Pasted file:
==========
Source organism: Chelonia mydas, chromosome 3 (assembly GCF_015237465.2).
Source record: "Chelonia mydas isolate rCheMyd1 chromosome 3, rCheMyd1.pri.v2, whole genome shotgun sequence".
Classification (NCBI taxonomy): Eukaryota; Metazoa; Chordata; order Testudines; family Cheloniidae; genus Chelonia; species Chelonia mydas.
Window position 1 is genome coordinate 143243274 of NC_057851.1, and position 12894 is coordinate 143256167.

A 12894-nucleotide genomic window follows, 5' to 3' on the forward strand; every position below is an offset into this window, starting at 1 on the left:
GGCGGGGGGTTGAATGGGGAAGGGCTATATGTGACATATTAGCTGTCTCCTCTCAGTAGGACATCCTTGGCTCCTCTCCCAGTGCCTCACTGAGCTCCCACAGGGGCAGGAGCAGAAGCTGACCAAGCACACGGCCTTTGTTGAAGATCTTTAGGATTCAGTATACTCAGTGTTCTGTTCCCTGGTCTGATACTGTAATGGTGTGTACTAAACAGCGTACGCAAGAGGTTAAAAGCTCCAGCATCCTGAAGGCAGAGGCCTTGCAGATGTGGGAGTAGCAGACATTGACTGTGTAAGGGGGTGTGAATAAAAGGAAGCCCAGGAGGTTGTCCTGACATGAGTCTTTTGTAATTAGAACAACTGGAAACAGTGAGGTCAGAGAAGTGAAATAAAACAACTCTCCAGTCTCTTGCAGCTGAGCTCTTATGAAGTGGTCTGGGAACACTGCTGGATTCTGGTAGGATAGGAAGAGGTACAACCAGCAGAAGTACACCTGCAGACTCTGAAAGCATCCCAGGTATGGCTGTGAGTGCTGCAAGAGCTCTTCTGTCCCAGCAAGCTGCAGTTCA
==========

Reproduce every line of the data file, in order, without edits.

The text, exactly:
Source organism: Chelonia mydas, chromosome 3 (assembly GCF_015237465.2).
Source record: "Chelonia mydas isolate rCheMyd1 chromosome 3, rCheMyd1.pri.v2, whole genome shotgun sequence".
Classification (NCBI taxonomy): Eukaryota; Metazoa; Chordata; order Testudines; family Cheloniidae; genus Chelonia; species Chelonia mydas.
Window position 1 is genome coordinate 143243274 of NC_057851.1, and position 12894 is coordinate 143256167.

A 12894-nucleotide genomic window follows, 5' to 3' on the forward strand; every position below is an offset into this window, starting at 1 on the left:
GGCGGGGGGTTGAATGGGGAAGGGCTATATGTGACATATTAGCTGTCTCCTCTCAGTAGGACATCCTTGGCTCCTCTCCCAGTGCCTCACTGAGCTCCCACAGGGGCAGGAGCAGAAGCTGACCAAGCACACGGCCTTTGTTGAAGATCTTTAGGATTCAGTATACTCAGTGTTCTGTTCCCTGGTCTGATACTGTAATGGTGTGTACTAAACAGCGTACGCAAGAGGTTAAAAGCTCCAGCATCCTGAAGGCAGAGGCCTTGCAGATGTGGGAGTAGCAGACATTGACTGTGTAAGGGGGTGTGAATAAAAGGAAGCCCAGGAGGTTGTCCTGACATGAGTCTTTTGTAATTAGAACAACTGGAAACAGTGAGGTCAGAGAAGTGAAATAAAACAACTCTCCAGTCTCTTGCAGCTGAGCTCTTATGAAGTGGTCTGGGAACACTGCTGGATTCTGGTAGGATAGGAAGAGGTACAACCAGCAGAAGTACACCTGCAGACTCTGAAAGCATCCCAGGTATGGCTGTGAGTGCTGCAAGAGCTCTTCTGTCCCAGCAAGCTGCAGTTCA